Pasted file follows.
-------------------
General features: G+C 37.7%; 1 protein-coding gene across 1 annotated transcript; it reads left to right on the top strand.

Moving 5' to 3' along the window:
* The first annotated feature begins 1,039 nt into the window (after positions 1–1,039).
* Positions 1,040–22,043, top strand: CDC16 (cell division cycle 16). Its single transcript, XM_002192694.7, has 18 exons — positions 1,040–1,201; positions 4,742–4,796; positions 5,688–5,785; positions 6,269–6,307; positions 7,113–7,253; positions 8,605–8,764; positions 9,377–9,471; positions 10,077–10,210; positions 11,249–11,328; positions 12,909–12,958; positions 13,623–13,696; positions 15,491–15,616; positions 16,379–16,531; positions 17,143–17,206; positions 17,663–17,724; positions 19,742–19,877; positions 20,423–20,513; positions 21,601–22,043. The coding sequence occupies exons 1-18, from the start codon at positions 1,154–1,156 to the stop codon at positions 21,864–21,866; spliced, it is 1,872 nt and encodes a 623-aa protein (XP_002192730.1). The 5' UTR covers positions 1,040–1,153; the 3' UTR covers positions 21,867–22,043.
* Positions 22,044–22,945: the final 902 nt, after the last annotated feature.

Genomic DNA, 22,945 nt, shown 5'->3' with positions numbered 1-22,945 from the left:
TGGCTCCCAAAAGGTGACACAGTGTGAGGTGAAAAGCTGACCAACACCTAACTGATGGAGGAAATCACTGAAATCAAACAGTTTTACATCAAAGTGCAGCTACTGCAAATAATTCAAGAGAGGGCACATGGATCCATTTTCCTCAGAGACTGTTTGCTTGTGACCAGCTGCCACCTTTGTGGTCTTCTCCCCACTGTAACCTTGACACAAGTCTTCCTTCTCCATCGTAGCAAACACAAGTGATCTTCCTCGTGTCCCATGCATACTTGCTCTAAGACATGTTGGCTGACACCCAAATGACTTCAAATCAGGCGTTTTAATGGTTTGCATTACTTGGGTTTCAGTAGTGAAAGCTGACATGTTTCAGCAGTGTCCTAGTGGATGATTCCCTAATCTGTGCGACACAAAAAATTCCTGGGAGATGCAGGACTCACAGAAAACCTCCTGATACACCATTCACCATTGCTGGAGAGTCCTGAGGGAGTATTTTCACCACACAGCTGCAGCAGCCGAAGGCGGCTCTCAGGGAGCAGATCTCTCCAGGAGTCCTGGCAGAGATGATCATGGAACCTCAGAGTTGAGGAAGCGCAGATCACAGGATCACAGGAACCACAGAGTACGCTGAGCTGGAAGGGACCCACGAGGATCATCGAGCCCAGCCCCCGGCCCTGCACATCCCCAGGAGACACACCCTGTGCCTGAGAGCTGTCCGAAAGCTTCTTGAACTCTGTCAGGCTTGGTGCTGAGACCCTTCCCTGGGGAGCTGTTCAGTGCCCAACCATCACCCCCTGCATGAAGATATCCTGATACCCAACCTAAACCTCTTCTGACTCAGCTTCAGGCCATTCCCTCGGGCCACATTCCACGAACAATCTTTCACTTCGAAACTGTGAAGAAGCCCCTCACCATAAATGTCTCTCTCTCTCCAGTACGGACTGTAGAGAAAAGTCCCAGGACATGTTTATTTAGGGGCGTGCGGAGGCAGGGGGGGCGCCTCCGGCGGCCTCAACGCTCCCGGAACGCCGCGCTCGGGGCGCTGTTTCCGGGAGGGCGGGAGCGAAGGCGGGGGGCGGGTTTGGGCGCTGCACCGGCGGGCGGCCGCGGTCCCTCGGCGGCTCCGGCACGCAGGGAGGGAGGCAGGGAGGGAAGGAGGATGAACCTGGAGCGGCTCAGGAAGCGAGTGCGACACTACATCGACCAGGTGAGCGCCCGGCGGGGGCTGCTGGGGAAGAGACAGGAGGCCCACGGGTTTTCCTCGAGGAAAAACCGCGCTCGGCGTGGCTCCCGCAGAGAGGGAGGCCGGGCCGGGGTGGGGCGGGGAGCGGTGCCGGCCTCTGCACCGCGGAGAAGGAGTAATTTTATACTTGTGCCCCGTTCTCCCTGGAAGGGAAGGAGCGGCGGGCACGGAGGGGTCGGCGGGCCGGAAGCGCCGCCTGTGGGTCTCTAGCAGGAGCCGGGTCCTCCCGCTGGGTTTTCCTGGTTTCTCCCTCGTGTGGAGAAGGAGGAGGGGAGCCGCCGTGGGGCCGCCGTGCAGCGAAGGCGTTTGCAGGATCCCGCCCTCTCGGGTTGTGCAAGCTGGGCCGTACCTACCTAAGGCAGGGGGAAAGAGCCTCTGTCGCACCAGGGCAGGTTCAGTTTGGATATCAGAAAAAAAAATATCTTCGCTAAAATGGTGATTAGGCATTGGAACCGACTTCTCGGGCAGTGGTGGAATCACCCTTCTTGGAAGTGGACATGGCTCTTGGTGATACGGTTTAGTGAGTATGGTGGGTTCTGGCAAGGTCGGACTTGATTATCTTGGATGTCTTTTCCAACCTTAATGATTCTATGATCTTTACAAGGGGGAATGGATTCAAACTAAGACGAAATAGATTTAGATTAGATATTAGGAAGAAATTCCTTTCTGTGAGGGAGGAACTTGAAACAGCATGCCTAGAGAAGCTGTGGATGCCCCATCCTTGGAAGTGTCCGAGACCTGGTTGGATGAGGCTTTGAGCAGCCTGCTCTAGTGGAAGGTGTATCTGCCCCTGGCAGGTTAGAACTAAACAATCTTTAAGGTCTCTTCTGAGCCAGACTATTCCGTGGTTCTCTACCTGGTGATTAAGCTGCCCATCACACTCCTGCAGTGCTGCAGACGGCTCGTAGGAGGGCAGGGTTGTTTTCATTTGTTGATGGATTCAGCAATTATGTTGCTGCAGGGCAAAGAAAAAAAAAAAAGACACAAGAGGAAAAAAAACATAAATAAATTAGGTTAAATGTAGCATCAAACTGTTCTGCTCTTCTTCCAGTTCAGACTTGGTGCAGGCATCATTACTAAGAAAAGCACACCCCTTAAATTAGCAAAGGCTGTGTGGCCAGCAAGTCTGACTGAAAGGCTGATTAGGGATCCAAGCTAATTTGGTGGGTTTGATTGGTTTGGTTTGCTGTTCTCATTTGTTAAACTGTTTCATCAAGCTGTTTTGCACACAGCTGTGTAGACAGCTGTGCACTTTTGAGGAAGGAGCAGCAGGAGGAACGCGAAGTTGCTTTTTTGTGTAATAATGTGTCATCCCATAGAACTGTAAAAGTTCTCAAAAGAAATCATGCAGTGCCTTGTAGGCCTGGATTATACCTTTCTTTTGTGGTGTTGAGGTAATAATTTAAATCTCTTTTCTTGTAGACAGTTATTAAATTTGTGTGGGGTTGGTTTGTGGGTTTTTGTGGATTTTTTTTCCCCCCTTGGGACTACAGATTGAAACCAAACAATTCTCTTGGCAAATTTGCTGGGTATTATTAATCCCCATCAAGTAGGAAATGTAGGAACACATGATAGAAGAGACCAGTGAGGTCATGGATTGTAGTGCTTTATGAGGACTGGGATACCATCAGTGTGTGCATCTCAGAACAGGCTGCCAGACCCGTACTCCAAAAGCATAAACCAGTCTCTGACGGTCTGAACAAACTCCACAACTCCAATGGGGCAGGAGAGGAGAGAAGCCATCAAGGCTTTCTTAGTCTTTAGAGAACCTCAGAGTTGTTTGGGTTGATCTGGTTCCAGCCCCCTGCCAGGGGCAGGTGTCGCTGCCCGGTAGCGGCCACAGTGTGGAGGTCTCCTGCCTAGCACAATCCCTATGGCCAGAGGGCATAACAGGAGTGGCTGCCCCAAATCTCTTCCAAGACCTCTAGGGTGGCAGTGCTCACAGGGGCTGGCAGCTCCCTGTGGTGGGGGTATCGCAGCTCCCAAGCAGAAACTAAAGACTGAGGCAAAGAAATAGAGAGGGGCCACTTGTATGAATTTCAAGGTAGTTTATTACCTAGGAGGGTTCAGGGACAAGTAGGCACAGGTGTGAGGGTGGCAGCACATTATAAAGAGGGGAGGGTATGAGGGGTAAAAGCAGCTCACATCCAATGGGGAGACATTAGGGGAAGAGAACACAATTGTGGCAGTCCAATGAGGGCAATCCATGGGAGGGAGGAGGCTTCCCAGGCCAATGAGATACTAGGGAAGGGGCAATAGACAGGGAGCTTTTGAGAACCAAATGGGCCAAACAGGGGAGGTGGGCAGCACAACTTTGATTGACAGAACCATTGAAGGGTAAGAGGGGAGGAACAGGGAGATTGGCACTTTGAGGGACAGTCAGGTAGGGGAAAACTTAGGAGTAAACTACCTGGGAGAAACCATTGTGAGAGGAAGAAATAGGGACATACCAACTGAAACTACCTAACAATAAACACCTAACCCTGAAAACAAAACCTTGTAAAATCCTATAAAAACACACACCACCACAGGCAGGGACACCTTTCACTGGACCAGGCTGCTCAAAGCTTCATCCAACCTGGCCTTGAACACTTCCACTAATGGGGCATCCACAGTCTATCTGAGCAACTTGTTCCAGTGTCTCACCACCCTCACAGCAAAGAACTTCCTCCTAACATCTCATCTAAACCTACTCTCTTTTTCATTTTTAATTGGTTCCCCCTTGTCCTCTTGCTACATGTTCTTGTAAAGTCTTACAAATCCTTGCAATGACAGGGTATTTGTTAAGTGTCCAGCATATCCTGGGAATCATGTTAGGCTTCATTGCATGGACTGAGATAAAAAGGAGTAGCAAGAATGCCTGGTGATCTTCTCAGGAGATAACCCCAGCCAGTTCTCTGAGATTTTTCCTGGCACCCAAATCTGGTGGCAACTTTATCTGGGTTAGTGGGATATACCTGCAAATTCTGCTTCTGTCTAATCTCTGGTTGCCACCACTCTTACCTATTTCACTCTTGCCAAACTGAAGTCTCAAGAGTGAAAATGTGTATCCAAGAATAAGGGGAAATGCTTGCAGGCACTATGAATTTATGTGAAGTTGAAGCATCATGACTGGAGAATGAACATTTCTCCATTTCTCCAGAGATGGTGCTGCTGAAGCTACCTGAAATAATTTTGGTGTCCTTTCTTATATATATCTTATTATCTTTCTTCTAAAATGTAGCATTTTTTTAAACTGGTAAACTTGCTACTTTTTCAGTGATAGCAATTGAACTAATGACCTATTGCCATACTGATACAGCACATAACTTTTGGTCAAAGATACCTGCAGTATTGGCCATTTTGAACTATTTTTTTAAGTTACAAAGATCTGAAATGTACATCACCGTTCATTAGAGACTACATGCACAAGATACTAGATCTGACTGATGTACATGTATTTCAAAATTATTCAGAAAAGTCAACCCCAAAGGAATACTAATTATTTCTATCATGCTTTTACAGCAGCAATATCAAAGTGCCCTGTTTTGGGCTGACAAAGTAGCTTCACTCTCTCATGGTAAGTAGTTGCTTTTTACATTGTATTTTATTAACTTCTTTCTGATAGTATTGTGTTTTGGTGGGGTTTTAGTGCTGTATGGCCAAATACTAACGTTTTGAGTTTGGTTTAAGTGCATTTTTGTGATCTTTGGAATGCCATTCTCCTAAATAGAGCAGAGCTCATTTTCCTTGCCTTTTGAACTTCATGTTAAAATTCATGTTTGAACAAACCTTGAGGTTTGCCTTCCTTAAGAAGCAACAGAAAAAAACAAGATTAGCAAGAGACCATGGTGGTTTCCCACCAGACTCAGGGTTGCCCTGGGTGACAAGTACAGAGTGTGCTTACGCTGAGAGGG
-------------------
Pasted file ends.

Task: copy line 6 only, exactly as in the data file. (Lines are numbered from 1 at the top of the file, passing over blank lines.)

Genomic DNA, 22,945 nt, shown 5'->3' with positions numbered 1-22,945 from the left: